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8-bit DAC IP Core with Wishbone Interface




The 8-bit DAC IP core is integrated to the Arduino soft processor for Papilio which is based on the ATmega168 processor. This IP core is designed to be a peripheral to the soft core with its own I/O address space. With this IP core, the Papilio can read sound files from the SD card and send it to the DAC to produce the desired sound waves.

The detailed discussion of the base DAC IP core can be found here, What I did was to interface this IP core to the Arduino soft processor using Wishbone interface. The maximum sampling rate of the DAC IP core was also considered.

Hardware Description

Figure 1 shows the top level block diagram of the peripheral that will be attached to the soft core. It has the default pins of the papilio_core_template plus the additional pin, DACout, which is the actual output of the DAC. The description of each pin are tabulated in Table 1. This peripheral has an IO address equal to 8bit hex == “E0”. This can be easily change by modifying the DAC_lib.vh include file, set the correct address at the io_base_address_DAC variable.

Pin Name Direction Description
Adr[7:0] input To transfer data to the DAC core, adr should be equal to the io_base_address assigned for the DAC IP core. To select the status of the DAC, adr should be io_base_address plus one.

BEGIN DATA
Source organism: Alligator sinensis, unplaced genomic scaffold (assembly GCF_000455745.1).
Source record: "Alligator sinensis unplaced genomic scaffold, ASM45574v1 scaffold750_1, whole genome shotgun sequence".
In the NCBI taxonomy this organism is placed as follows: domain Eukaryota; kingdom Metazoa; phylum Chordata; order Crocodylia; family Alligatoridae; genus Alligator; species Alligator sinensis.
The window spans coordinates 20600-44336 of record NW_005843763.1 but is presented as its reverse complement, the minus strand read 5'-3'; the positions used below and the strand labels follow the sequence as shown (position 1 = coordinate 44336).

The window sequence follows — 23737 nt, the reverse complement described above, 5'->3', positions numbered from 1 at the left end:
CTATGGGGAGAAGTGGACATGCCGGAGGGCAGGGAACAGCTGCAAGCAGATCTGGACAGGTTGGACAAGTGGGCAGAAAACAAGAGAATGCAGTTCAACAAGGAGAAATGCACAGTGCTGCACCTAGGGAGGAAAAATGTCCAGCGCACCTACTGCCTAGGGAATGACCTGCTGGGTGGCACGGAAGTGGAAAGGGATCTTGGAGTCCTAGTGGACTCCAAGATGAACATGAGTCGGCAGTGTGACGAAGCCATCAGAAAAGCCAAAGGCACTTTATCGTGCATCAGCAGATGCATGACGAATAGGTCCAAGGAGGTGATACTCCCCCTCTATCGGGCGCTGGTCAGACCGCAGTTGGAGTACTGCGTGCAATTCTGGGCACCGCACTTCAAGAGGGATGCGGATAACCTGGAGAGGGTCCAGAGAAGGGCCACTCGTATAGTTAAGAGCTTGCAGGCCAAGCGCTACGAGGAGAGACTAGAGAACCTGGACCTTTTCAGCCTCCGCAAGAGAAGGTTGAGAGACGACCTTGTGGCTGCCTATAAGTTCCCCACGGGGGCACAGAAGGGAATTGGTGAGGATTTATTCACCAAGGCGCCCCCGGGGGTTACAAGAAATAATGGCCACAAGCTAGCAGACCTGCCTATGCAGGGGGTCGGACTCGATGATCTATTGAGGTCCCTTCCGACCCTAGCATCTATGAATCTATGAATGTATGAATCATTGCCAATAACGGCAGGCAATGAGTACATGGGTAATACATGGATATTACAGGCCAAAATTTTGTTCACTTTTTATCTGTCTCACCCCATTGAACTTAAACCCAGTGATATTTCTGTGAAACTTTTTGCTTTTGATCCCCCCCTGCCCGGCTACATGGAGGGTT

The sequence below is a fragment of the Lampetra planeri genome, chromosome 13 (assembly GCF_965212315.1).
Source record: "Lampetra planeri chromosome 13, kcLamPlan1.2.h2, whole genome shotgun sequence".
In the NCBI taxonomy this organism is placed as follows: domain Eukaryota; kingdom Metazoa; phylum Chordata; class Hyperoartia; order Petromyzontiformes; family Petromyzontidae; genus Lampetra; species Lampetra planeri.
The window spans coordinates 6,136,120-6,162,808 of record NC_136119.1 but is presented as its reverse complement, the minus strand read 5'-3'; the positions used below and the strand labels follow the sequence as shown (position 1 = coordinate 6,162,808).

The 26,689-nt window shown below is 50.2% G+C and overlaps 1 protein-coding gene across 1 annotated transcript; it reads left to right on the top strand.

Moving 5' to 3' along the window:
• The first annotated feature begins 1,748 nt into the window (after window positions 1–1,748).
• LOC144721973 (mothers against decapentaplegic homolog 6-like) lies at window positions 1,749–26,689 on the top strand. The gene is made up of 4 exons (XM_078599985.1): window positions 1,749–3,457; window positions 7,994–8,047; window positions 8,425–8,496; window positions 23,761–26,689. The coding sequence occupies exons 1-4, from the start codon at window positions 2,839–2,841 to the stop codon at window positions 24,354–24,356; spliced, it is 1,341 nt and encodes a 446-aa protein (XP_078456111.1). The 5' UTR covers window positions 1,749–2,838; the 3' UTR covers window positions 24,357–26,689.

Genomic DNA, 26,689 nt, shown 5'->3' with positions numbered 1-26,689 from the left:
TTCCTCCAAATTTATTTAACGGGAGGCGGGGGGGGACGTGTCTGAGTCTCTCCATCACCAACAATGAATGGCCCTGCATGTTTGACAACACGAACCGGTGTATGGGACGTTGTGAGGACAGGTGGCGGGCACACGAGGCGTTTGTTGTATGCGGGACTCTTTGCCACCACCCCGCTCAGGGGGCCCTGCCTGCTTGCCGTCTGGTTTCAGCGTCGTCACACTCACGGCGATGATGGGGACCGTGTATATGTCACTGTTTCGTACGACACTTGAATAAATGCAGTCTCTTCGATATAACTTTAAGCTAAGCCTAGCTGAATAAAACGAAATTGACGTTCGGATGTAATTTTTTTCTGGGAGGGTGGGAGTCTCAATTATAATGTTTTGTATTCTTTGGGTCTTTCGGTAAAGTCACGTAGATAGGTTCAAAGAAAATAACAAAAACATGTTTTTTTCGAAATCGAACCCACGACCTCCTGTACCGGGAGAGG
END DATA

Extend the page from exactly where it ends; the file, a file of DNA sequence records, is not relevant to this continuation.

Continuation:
Dbus_in[7:0] input Contains the data to be converted.
clk input Main clock
iore Input Read enable signal
Iowe input Write enable signal
nReset input Global reset. (Normally ‘1’)
Dbus_out[7:0] output Contains the status of the DAC core.
DACout output Contains the converted serial data.
Out_en Output Asserted when the DAC completes one sampling cycle (256 clock cycle)
                           Table 1 Pin Description of the Papilio Core Peripheral

Figure 1 Top Block of the Papilio Peripheral

Figure 2 shows the three major blocks of the IP core, first is the AVR2DACWishbone_bridge. This is the Wishbone master interface where the controller of the wishbone handshake is located. Next is the DAC_wb which is the Wishbone slave block for the DAC. The third one is the actual DAC which is the IP core described in the application app previously mentioned.

Figure 2 Major Blocks of the IP Core

Wishbone Slave

A simple 8-bit interconnect wishbone was used in this IP core. The reference design is illustrated in Figure 3

Figure 3 Simple 8-bit Wishbone Slave Output Port

One of the major change that was added in this Wishbone slave is the counter that sets if the DAC core is busy or not. The actual value of the input data is equivalent to the average duty cycle for one sampling which is has a minimum value of 2^(number of input bits) == 256. Basically the output of the DAC is inaccurate before 256 clock cycles. Thus, a counter was added to the slave wishbone which controls the ACK_O signal.